UNITED STATES DISTRICT COURT EASTERN DISTRICT OF CALIFORNIA
July 19, 2010
GWENDOLYN J. JOHNSON, PLAINTIFF,
WASHINGTON MUTUAL, ET AL., DEFENDANTS.
The opinion of the court was delivered by: Dennis L. Beck United States Magistrate Judge
FINDINGS AND RECOMMENDATION REGARDING DISMISSAL OF ACTION
Plaintiff Gwendolyn J. Johnson ("Plaintiff"), appearing through counsel, filed this civil action on May 28, 2009. The Second Amended Complaint ("SAC"), filed on October 19, 2009, is the current operative complaint.
In the SAC, Plaintiff named Washington Mutual, IndyMac, F.S.B., Cameron Financial Group, Inc., dba 1st Choice Mortgage, California Reconveyance Company, Mortgage Electronic Registration Systems, Inc., U.S. Bank, National Association as Trustee for WAMU Mortgage Pass Through Certificate for WMALT Series 2006-AR5, LaSalle Bank, National Association as trustee for WAMU Mortgage Pass Through Certificate for WMALT Series 2006-AR5, JPMorgan Chase Bank, National Association, Successor in interest to WAMU Bank, FA, IZT Mortgage, Inc., dba Ameritech Mortgage, Zoran Trajanovich, Irina Trajanovich, Brenda Frazier, and Earl Shannon Faries as Defendants.
On May 4, 2010, Defendants J. P. Morgan Chase, California Reconveyance Company, and Mortgage Electronic Registration Systems, Inc. were dismissed from the case with prejudice. No other named defendants have appeared in this action.
Due to the dismissal with prejudice, and because no other defendants had appeared, the Court took the June 29, 2010, scheduling conference off calendar. The Court also ordered Plaintiff to take the default or file dismissals without prejudice of the remaining defendants on or before July 14, 2010. Plaintiff has failed to do so.
For the reasons discussed below, the Court recommends that this action be dismissed for failure to follow a Court order and failure to prosecute this action.
Local Rule 110 provides that "failure of counsel or of a party to comply with these Local Rules or with any order of the Court may be grounds for the imposition by the Court of any and all sanctions... within the inherent power of the Court." District courts have the inherent power to control their dockets and "[i]n the exercise of that power they may impose sanctions including, where appropriate,... dismissal." Thompson v. Housing Auth., 782 F.2d 829, 831 (9th Cir. 1986). A court may dismiss an action, with prejudice, based on a party's failure to prosecute an action, failure to obey a court order, or failure to comply with local rules. See, e.g., Ghazali v. Moran, 46 F.3d 52, 53-54 (9th Cir. 1995) (dismissal for noncompliance with local rule); Ferdik v. Bonzelet, 963 F.2d 1258, 1260-61 (9th Cir. 1992) (dismissal for failure to comply with an order requiring amendment of complaint); Carey v. King, 856 F.2d 1439, 1440-41 (9th Cir. 1988) (dismissal for failure to comply with local rule requiring pro se plaintiffs to keep court apprised of address); Malone v. United States Postal Serv., 833 F.2d 128, 130 (9th Cir. 1987) (dismissal for failure to comply with court order); Henderson v. Duncan, 779 F.2d 1421, 1424 (9th Cir. 1986) (dismissal for lack of prosecution and failure to comply with local rules).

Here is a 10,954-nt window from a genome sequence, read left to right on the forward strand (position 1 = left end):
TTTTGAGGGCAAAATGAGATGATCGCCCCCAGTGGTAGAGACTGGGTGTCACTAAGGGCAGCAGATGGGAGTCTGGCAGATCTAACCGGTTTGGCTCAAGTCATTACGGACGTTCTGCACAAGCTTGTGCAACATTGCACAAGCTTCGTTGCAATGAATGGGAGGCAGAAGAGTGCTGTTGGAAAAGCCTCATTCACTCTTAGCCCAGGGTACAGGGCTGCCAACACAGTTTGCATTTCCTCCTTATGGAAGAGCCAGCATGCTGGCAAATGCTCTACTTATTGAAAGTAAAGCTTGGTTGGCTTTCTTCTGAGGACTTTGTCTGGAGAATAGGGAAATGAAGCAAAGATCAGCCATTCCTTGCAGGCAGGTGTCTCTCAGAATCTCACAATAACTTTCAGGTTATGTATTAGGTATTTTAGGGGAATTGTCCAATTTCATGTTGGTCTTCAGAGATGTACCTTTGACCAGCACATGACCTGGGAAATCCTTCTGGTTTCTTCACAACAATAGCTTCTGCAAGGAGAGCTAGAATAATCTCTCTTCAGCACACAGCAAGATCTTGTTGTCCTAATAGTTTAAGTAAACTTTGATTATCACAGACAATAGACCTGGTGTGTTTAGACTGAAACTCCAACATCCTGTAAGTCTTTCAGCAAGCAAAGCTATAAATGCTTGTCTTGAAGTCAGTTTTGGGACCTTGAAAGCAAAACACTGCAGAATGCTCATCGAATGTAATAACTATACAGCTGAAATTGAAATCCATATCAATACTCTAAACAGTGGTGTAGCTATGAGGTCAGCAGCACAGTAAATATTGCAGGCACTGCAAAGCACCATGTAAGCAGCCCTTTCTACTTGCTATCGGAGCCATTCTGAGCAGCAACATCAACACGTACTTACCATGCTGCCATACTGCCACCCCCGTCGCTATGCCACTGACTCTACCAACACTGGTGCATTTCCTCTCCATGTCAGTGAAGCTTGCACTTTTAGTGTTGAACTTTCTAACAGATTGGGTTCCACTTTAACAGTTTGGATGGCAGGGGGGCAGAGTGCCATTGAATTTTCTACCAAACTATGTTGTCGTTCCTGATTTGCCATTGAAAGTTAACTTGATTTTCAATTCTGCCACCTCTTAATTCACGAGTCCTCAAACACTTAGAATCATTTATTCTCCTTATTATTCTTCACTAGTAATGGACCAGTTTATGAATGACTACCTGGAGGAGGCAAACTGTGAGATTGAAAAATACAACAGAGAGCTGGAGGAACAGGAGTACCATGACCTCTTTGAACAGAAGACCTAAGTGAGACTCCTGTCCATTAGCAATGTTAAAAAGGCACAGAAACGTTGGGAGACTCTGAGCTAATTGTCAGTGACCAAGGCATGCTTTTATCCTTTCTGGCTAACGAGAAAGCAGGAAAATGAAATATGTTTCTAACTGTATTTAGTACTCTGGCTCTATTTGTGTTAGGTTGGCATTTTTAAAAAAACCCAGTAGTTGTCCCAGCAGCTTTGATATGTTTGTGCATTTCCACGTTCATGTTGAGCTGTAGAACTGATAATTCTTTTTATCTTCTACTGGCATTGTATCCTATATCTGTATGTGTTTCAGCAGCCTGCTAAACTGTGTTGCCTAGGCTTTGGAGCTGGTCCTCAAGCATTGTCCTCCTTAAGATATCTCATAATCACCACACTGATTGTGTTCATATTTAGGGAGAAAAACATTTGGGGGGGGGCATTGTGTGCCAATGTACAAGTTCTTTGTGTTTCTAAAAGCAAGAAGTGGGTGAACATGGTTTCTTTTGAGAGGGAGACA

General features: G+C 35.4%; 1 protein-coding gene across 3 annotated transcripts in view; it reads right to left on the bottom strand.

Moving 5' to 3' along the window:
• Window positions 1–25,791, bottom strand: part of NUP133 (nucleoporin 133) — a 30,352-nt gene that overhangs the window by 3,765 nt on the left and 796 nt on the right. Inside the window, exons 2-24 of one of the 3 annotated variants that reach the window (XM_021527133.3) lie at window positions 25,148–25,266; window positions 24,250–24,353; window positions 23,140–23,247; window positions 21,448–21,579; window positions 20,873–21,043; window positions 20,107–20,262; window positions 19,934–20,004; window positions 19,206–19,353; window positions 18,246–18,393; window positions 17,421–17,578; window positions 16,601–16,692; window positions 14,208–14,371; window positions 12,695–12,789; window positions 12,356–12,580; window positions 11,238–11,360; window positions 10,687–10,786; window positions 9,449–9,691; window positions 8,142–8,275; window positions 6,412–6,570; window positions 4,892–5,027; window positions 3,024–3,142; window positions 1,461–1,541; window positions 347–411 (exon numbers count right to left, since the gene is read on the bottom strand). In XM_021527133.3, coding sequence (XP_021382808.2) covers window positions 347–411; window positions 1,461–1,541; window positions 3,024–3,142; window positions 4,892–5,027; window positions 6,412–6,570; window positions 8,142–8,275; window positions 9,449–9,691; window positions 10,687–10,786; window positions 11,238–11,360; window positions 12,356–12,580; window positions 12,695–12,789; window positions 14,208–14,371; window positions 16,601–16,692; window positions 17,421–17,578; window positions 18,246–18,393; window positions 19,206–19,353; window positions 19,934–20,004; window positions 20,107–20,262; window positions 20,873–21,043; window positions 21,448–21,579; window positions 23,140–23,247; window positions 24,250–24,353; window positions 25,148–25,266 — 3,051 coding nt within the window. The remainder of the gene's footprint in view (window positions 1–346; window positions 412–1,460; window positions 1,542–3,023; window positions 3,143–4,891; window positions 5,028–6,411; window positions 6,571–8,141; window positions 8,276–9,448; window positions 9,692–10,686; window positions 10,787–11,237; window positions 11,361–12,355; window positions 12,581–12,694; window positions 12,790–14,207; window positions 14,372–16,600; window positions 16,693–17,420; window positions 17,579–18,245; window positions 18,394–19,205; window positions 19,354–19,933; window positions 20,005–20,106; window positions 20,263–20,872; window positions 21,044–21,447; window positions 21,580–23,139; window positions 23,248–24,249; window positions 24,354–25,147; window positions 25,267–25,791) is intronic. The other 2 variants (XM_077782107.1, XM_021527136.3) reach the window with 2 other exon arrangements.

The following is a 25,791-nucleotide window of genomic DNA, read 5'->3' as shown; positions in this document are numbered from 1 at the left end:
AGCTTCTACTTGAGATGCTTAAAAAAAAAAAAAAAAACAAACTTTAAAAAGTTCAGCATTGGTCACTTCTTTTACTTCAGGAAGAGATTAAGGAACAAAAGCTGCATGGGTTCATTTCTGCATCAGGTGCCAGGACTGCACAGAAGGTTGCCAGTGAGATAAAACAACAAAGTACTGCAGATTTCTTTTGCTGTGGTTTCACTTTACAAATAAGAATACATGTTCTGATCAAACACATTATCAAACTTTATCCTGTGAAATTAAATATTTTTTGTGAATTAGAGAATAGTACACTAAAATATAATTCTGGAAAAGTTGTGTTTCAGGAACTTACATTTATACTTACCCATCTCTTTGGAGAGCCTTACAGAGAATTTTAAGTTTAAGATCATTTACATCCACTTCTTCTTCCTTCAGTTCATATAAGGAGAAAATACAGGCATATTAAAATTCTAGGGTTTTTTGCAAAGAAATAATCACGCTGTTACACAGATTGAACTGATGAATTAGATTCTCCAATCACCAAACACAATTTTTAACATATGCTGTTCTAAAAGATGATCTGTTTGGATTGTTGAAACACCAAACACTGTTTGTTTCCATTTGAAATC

In determining whether to dismiss an action for lack of prosecution, failure to obey a court order, or failure to comply with local rules, the court must consider several factors: (1) the public's interest in expeditious resolution of litigation; (2) the court's need to manage its docket; (3) the risk of prejudice to the defendants; (4) the public policy favoring disposition of cases on their merits; and (5) the availability of less drastic alternatives. Thompson, 782 F.2d at 831; Henderson, 779 F.2d at 1423-24; Malone, 833 F.2d at 130; Ferdik, 963 F.2d at 1260-61; Ghazali, 46 F.3d at 53.
In the instant case, the Court finds that the public's interest in expeditiously resolving this litigation and the Court's interest in managing the docket weigh in favor of dismissal. This case has been pending since May 28, 2009. Plaintiff has been given opportunities to cure deficiencies in her complaint. Plaintiff also has been given ample time to serve the remaining defendants or, as appropriate, take their default or file dismissals. She has not done so. The third factor, risk of prejudice to defendants, also weighs in favor of dismissal, since a presumption of injury arises from the occurrence of unreasonable delay in prosecuting an action. Anderson v. Air West, Inc., 542 F.2d 522, 524 (9th Cir. 1976). The fourth factor -- public policy favoring disposition of cases on their merits -- is greatly outweighed by the factors in favor of dismissal discussed herein. Finally, a court's allowance of additional time may be considered an attempt at a less drastic sanction than that of outright dismissal. Ferdik, 963 F.2d at 1262. As stated, Plaintiff has been given multiple opportunities to correct the deficiencies in her complaint. She has had sufficient time to serve the remaining defendants in this action. In addition, the Court expressly granted her time to take the default or file dismissals as to the remaining defendants, which she has not done.
Accordingly, the Court HEREBY RECOMMENDS that this action be DISMISSED for failure to follow a court order and for failure to prosecute this action.
These findings and recommendations will be submitted to the Honorable Anthony W. Ishii, pursuant to the provisions of Title 28 U.S.C. § 636(b)(l). Within fourteen (14) days after being served with these Findings and Recommendations, Plaintiff may file written objections with the Court. The document should be captioned "Objections to Magistrate Judge's Findings and Recommendations." Plaintiff is advised that failure to file objections within the specified time may waive the right to appeal the District Court's order. Martinez v. Ylst, 951 F.2d 1153 (9th Cir. 1991).
IT IS SO ORDERED.
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